Renewable electricity consumption and reporting

In February 2021, IBM established its third-generation renewable electricity procurement goal: to procure 75% of the electricity IBM consumes globally from renewable sources by 2025, and 90% by 2030. The amount includes renewable electricity in the grid mix IBM receives from utilities or energy retailers, and renewable electricity for which IBM specifically contracts over and above the renewables in the grid.

Even though we strive to do so one day, it is not possible today or in the foreseeable future for IBM to actually consume 100% of electricity from renewable sources given our physical presence in more than 100 countries along with the need for uninterrupted power, which is usually only made possible today by the use of fossil fuel and nuclear generation sources.

To learn about IBM's progress against its goal, please see IBM's 2021 ESG Report Addendum: Energy and Climate Change.

IBM's renewable electricity procurement strategy

IBM's strategy is to purchase renewable electricity that is generated in the grid regions where our consumption of electricity occurs. Our definition of "grid region" aligns with how the US Energy Information Administration1 defines power balancing authorities' territories. We apply the same concept for other jurisdictions. By aligning with this definition of grid region, we ensure that the renewable electricity we purchase can physically flow from point of generation to point of consumption when the time of its generation and our consumption coincides. This also creates incentives for our electricity suppliers to increase their renewable electricity offerings in the places where we actually have demand for such power.

This means IBM does not rely upon the purchase of unbundled Renewable Energy Certificates (RECs) to comprise any "percent renewable" if we cannot credibly consume the electricity those certificates represent. For example, we do not use purchases of renewable electricity generated in Texas to claim consumption of that electricity in New York because the two states are in different grid regions.

We are source agnostic, meaning IBM procures renewable electricity generated from wind, hydropower, biomass, solar and geothermal installations around the globe. We report all of our contracted renewable electricity purchases whether from new or existing generation sources, "additional" or otherwise, and without discriminating against large hydropower plants. All purchases signal to suppliers our desire for them to maintain and broaden their renewable electricity offerings. This approach also recognizes that all sources of renewable electricity contribute to decarbonizing our economy.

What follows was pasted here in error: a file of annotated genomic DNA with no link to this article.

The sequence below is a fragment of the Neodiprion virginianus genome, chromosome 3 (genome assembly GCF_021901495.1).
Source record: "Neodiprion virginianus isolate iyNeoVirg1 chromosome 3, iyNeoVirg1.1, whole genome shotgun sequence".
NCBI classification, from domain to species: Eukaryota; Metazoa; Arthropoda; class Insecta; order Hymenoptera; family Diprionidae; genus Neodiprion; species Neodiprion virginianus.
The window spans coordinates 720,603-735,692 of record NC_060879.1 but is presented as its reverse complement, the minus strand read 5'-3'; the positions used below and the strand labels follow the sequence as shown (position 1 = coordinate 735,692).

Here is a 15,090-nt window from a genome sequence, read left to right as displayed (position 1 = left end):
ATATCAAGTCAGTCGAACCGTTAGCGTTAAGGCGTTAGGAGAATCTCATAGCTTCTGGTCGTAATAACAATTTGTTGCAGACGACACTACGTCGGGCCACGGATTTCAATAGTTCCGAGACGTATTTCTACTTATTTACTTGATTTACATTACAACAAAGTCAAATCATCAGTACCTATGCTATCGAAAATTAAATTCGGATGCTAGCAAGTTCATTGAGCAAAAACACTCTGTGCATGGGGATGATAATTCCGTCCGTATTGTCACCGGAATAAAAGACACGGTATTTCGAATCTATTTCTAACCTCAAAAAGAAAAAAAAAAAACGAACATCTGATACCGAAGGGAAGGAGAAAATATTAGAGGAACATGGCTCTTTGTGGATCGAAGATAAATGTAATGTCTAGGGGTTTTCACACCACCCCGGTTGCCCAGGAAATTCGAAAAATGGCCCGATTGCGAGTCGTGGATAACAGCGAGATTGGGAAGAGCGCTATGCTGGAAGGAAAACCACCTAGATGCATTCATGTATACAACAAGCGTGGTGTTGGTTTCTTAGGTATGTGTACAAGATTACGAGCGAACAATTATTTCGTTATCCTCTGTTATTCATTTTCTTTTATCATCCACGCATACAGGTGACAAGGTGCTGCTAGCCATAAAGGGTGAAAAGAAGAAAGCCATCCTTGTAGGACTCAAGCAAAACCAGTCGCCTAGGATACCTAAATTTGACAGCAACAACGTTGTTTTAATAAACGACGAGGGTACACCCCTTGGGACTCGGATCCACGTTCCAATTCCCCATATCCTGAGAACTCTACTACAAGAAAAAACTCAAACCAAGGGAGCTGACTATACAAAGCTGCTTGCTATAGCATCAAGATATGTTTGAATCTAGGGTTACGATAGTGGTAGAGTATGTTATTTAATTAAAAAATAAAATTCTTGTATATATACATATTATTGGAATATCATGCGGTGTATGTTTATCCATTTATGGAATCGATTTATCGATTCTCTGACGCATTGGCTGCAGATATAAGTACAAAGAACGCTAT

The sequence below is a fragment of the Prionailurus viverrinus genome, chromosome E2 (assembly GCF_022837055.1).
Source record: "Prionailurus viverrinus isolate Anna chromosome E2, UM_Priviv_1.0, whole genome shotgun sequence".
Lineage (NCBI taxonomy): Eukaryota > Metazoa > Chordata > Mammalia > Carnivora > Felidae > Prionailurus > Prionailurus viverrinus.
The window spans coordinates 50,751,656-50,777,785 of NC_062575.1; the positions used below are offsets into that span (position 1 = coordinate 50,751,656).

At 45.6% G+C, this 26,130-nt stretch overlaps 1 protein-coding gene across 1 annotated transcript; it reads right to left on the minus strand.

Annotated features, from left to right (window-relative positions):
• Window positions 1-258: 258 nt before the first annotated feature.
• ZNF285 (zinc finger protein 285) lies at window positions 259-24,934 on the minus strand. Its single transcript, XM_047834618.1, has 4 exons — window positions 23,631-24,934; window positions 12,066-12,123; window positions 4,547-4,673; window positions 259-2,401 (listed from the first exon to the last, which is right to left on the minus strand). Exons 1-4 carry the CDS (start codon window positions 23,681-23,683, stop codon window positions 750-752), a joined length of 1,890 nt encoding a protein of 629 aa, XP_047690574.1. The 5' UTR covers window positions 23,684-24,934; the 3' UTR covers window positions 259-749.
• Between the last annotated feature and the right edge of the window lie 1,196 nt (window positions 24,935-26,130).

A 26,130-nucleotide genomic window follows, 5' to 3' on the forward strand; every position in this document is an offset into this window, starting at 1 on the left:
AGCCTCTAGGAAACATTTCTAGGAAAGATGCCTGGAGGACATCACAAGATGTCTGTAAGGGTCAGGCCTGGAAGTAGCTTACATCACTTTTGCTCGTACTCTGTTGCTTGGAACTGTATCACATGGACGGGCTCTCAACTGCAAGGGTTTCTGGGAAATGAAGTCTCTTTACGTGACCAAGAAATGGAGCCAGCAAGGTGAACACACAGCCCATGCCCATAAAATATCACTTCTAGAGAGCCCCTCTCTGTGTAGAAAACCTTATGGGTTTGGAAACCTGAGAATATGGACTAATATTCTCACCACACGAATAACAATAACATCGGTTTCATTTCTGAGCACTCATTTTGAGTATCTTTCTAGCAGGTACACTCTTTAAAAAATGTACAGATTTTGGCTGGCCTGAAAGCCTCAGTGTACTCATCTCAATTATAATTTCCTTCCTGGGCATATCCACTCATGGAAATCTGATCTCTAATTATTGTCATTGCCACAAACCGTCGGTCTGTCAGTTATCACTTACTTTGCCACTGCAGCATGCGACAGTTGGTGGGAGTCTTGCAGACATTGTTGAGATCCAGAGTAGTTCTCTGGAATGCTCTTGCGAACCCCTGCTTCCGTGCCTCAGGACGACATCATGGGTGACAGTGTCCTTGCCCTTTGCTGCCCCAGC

Transparent reporting of renewable electricity consumption

IBM methodology to calculate its consumption of renewable electricity

IBM differentiates between two categories of renewable electricity consumption:

  1. Contracted renewables: purchases of renewable electricity for which IBM enters into a direct contractual relationship with a utility, power supplier or landlord to specifically procure and consume renewable electricity.
  2. Grid-supplied renewables: quantity of renewables that is part of the mix of electricity our facilities automatically receive from the grid.

To quantify our contracted renewable purchases, we rely upon our contracts with our providers. Typically, we obtain bundled Renewable Energy Certificates (RECs) or Guarantees of Origin (GoOs) in corresponding quantities that confirm this information. In geographies where RECs or GoOs are not available we obtain other equivalent documentation as alternative evidence to RECs or GoOs.